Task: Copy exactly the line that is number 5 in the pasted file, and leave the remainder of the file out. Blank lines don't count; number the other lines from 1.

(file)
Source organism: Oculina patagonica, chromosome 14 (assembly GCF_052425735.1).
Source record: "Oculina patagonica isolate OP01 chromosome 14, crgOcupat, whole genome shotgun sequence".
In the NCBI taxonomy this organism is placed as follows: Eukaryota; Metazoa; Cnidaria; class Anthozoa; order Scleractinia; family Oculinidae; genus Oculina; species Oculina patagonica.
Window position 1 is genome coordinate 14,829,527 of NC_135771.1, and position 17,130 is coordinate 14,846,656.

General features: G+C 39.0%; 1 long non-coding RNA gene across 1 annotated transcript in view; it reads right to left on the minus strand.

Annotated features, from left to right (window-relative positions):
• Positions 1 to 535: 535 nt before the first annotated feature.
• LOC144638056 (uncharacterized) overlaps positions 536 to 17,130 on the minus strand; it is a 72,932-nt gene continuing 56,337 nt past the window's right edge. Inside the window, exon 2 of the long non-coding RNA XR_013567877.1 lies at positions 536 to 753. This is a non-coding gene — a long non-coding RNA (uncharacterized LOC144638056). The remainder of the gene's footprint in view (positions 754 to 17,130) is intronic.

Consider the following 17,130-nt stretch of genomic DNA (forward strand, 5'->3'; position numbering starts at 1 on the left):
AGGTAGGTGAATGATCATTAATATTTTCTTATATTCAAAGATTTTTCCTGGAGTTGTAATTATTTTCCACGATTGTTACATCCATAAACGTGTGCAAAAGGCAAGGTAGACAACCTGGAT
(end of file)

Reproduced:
General features: G+C 39.0%; 1 long non-coding RNA gene across 1 annotated transcript in view; it reads right to left on the minus strand.